|Legal Opinion: |
Text of Document: August 22, 2008
The third sign regulation question you have is: your City would like to require that all existing signs must be brought into compliance with the sign ordinance after a specific time, to allow some time for amortization of the cost. Is that allowable?
In my opinion, the answer is no.
To date the Tennessee courts have dealt with (1) the constitutionality of amortization in general, and (2) the amortization of signs, specifically.
In Rives v. City of Clarksville, 618 S.W. 2d 502 (Tenn. App. 1981), the Court of Appeals considered the constitutionality of amortization in the context of a nonconforming junkyard. In that case, the ordinance provided for a two year amortization period if the junkyard was in a residential district and five year amortization period if the junkyard was in a nonresidential district. When the plaintiff, owner of a nonconforming junkyard, challenged the constitutionality of the ordinance, the court indicated that "amortization to eliminate nonconforming uses does not violate neither the Fourteenth Amendment to the United States Constitution nor Article 1, Section 8 of the Constitution of Tennessee." Id. at 509. The court went on to add the following caveat, however: "when requiring the termination of a nonconforming use within a specified period of time as a proper exercise of police power, the public benefit must outweigh the private injury; i.e., not only must the ordinance requiring the termination of a nonconforming use be reasonable in and of itself, it must be reasonable as it applies to the particular property owner." Id.
In regards to determining the reasonableness of the ordinance, the court indicated that the following should be considered: (1) the structure located on the property, (2) the use of the property, (3) the location of the property, (4) the cost of the property, (5) the benefit to be derived by the public, (6) the period of use, and (7) the amortization period. In determining whether the amortization period is reasonable, consideration "should be given to the length of the amortization period in relation to the property owner ' s investment and the length of the amortization period in relation to the use of the property." Id. at 510.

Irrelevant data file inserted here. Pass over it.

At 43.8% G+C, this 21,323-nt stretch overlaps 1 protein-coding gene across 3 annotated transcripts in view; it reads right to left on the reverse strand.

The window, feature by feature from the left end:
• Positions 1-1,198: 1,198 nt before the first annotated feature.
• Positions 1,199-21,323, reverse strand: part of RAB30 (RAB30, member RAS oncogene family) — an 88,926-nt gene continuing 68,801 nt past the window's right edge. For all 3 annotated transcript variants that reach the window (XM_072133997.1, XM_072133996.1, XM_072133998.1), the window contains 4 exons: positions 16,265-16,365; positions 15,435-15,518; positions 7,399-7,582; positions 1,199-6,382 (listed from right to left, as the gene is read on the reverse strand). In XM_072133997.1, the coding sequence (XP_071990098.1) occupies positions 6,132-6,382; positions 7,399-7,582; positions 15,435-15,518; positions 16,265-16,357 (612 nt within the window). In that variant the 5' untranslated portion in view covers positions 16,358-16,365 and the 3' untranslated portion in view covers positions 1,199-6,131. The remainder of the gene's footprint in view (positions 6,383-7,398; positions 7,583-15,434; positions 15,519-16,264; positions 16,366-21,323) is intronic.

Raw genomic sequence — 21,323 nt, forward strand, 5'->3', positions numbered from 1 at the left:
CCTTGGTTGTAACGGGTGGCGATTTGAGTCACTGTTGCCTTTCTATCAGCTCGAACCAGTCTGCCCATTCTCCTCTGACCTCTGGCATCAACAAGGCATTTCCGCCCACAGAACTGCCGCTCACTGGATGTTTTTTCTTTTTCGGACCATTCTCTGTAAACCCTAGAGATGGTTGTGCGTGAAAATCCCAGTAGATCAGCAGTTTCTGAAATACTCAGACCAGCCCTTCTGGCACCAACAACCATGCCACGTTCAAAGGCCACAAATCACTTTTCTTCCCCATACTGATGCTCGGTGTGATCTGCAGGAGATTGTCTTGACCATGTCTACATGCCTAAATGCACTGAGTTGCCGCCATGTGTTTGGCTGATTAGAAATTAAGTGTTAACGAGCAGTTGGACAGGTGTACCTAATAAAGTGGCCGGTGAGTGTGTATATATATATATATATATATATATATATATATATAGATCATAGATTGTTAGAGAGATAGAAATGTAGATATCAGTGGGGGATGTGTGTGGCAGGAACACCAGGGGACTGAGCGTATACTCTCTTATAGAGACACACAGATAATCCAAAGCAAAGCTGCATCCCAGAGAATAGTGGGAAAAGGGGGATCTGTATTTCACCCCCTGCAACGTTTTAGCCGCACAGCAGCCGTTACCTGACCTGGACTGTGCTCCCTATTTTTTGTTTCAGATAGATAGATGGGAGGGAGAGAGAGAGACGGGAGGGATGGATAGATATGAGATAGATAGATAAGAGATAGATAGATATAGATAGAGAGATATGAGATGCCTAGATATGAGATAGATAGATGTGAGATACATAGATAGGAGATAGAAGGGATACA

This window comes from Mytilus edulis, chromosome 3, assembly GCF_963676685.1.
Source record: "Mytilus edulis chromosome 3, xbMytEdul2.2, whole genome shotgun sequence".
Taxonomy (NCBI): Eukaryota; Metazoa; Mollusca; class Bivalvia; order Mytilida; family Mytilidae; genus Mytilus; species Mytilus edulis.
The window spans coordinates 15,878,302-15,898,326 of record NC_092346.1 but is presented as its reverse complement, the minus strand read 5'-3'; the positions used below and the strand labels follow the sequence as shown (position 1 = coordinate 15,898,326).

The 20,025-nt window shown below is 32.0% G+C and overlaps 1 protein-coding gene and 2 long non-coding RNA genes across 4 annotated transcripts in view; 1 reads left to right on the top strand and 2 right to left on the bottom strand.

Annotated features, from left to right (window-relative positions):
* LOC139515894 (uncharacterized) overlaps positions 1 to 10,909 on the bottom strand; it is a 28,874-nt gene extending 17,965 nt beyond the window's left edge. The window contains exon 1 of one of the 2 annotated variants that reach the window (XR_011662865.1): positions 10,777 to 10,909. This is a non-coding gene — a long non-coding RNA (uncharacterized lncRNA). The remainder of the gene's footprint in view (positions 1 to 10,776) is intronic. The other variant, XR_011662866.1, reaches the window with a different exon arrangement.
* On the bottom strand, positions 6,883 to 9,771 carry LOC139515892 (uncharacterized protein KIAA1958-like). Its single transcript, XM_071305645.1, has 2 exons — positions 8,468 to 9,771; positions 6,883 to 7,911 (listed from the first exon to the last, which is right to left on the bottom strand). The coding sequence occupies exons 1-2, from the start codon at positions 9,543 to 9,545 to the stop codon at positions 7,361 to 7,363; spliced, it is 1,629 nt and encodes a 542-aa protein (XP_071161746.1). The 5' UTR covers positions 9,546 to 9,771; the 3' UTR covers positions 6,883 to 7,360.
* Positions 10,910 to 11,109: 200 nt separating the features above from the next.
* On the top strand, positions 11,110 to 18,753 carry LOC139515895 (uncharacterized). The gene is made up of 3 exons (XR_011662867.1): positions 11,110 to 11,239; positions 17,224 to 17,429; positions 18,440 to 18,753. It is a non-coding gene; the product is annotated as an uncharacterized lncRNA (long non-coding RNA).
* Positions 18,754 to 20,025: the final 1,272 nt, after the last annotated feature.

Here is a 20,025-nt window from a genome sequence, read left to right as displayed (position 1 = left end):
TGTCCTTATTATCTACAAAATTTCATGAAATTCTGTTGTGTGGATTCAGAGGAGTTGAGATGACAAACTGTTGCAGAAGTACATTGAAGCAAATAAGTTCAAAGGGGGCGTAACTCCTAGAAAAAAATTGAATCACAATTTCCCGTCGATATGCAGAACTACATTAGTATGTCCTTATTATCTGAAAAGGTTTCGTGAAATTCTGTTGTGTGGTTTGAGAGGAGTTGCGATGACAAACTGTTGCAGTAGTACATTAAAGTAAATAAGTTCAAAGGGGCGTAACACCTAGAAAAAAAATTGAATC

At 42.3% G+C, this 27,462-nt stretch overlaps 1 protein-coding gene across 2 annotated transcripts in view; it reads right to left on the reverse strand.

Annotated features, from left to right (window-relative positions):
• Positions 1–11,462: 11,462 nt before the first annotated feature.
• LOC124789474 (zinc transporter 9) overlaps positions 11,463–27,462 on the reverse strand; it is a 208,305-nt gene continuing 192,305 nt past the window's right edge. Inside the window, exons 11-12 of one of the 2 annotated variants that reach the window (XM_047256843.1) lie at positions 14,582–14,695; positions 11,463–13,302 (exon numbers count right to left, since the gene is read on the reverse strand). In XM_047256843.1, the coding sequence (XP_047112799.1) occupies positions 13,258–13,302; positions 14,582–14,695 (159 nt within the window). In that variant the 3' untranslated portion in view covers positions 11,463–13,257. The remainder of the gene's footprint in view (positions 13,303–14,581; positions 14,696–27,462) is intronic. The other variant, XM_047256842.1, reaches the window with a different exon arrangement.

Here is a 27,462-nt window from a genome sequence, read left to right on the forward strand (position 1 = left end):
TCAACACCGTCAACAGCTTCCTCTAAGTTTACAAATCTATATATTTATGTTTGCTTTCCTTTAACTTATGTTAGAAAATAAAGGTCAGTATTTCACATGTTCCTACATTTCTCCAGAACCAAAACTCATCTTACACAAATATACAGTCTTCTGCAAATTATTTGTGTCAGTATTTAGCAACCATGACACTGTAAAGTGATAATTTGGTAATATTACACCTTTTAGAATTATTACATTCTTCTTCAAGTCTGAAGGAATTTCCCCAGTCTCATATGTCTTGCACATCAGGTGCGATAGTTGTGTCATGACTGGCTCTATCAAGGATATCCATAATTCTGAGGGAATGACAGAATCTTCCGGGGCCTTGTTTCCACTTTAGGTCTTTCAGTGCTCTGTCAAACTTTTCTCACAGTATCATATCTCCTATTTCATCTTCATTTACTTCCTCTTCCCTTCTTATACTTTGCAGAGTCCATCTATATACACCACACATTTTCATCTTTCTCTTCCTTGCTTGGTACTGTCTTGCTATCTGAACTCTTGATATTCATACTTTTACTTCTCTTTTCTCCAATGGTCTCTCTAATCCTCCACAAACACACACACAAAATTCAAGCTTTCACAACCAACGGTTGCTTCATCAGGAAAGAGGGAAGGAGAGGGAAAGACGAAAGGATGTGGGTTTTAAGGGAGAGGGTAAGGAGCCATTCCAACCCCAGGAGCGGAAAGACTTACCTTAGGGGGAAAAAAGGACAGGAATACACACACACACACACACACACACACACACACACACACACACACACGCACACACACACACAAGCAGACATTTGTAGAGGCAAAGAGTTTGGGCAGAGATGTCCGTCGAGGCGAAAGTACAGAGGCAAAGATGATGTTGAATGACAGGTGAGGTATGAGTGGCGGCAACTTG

But in considering the plaintiff ' s contention that the ordinance was invalid under Tenn. Code Ann. ' 13-7-208, the court indicated that two requirements must be met before the statute applies: (1) There must be zoning where there previously was none, or there must be a change in zoning restrictions, and (2) there must be permissive operation of a business prior to the change. Id. at 505. Since there was no "significant change insofar as the plaintiff [was] concerned," the ordinance could not be invalidated as to the plaintiff on the basis of Tenn. Code Ann. ' 13-7-208 Id.
In Creative Displays Inc. of Knoxville v. City of Pigeon Forge, 576 S.W.2d 356 (Tenn. App.1978), the city of Pigeon Forge passed an ordinance prohibiting the use of off premises billboards. For signs already in existence, the ordinance provided a two year amortization (or removal) period. The court found that the grandfather clause contained in what is now Tenn. Code Ann. ' 13-7-208 "provides for continuation of non-conforming uses which existed prior to the establishment of the zoning ordinance," and therefore, the city could not enjoin the plaintiff to comply with the ordinance. Also see Outdoor West of Tennessee, Inc. v. City of Johnson City, 39 S.W.3d 131 (Tenn. Ct. App. 2000).
In Lamar Advertising v. City of Knoxville, 905 S.W. 2d 175 (1995), the court used the two part test set forth in Rives, finding that Tenn. Code Ann. ' 13-7-208 did not apply to landowner ' s request for permit to rebuild an existing billboard.
In summary, in Creative Displays, the court struck down an amortization period under ' 13-7-208. However, 3 years later in Rives, the court upheld an amortization period, indicating that such provisions were not unconstitutional under the Tennessee and U.S. Constitutions. Certainly the grandfather provisions in Tenn. Code Ann. ' 13-7-208 place significant restrictions on the use of amortization. However, under the test in Rives, those restrictions only come into play when (1) a change in the zoning law has imposed new or different restrictions on the establishment, and (2) the establishment conformed to previously existing zoning restrictions or exceptions. The plaintiff in Rives did not meet either qualification. Similarly, the plaintiff in Coe v. City of Sevierville, 212 S.W.3d 237 (Tenn. Ct. App. 2000), could not avail himself of Tenn. Code Ann. ' 13-7-208 to grandfather his sign as a preexisting nonconforming use because the sign was not a permitted use when the zoning change at issue occurred.
But the unreported case of Alexander Ford-Mercury, Inc. v. City of Franklin, 2005 WL 549163 (Tenn. Ct. App. 2005), citing Lamar Advertising v. City of Knoxville, and Coe v. City of Sevierville, above, points to a distinction between subsections (c) and (d) of Tenn. Code Ann. ' 13-7-208. The former applies to situations where the business seeks to expand, and the latter applies to situations where the business seeks to demolish and rebuild, in which case the plaintiff must show that the new facilities were necessary to the conduct of his business or industry, and declares that it is a heavy burden of proof to carry.
That distinction has a bearing on what a city does with respect to industries or businesses that wish to demolish or destroy and rebuild or replace those signs. However, those cases do not support the proposition that a municipality can generally employ amortization to require signs to meet current sign requirements.
Sidney D. Hemsley
Senior Law Consultant